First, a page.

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Afghan peace on the horizon

Last hurdle overcome with the release of final batch of 400 Taliban prisoners

Afghan peace on the horizon

SALLIENCE: The US-Taliban pact, signed in Doha in February, hasn’t lost traction.

MK Bhadrakumar

former ambassador

THE expectations are high that the long-awaited intra-Afghan peace talks will commence in Doha this week. Washington has literally frog-marched the Afghan government headed by Ashraf Ghani to the peace talks, overcoming its delaying tactics. The US-Taliban pact, signed in Doha in February, had chalked out that the talks would commence on March 10 and the amazing salience is that the pact hasn’t lost traction.

Hopefully, beyond the November election cycle, the US will keep its eyes on the ball, given the Taliban’s opaque negotiating style. Pakistan’s role has become crucial. India has done the right thing by moving into the shade.

The last hurdle to the talks was overcome when the US arm-twisted Ghani to release the final batch of around 400 Taliban prisoners who had been indicted for violent crimes. In a face-saving formula, Ghani called a ‘Loya Jirga’ to legitimise his turnaround on prisoner release. The Taliban feel vindicated. In remarks to the Voice of America, the Taliban spokesman sought ‘flexibility’ by both sides, saying, ‘This conflict cannot be solved unilaterally. If they want a solution, then we too are looking for same, and God willing, we will hopefully find a solution.’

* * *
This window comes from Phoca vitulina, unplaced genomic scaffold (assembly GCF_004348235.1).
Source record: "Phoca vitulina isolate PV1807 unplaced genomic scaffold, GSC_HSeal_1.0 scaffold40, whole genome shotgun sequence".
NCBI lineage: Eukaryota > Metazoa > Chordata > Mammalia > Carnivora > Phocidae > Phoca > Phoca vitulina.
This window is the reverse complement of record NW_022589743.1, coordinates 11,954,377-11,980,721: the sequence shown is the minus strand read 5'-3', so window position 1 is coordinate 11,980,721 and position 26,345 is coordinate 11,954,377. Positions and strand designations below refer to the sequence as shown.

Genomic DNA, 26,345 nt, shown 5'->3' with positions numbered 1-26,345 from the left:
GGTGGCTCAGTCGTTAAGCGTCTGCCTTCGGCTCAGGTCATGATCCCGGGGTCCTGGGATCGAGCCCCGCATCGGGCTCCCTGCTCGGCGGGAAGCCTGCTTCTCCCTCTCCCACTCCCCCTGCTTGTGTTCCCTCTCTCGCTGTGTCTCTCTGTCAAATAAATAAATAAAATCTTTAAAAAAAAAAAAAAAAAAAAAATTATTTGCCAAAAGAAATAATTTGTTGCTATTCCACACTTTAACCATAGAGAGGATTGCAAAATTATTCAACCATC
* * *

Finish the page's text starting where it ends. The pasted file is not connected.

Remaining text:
The US too has injected an air of optimism. A statement by Secretary of State Mike Pompeo on August 6, anticipating the outcome of the Loya Jirga, noted that ‘The Taliban have also committed to significantly reduce violence and casualties during the talks where the parties will decide on a political map to end the… war and agree on a permanent and comprehensive ceasefire. The United States intends to hold the Taliban to these commitments.’

Pompeo added that in a post-settlement era, the US would still keep its eye on the ball — maintaining ‘substantial security assistance’; expanding its development programmes; remaining committed to investment plans; and ‘improving regional economic ties and connectivity,’ especially through joint infrastructure projects funded by the aid agencies.

The US estimates that the forthcoming intra-Afghan talks will be productive. Such optimism stems also from the broadening political consensus in Kabul lately towards the Doha talks. A triumvirate of Ghani, former president Hamid Karzai and former chief executive officer Abdullah is driving the peace process on the Afghan government side. It projects a level of unity and statesmanship unthinkable until very recently.

On July 30, in an appearance before the US Senate Foreign Relations Committee, Pompeo divulged a timeline for the total troop withdrawal from Afghanistan. To quote him, ‘We have entered into agreement (with the Taliban). We will go to zero, we’ll get our forces out of there. I think it’s May of next year.’ Subsequently, US Defence Secretary Mark Esper disclosed that US troops will be reduced to ‘a number less than 5,000’ by November-end.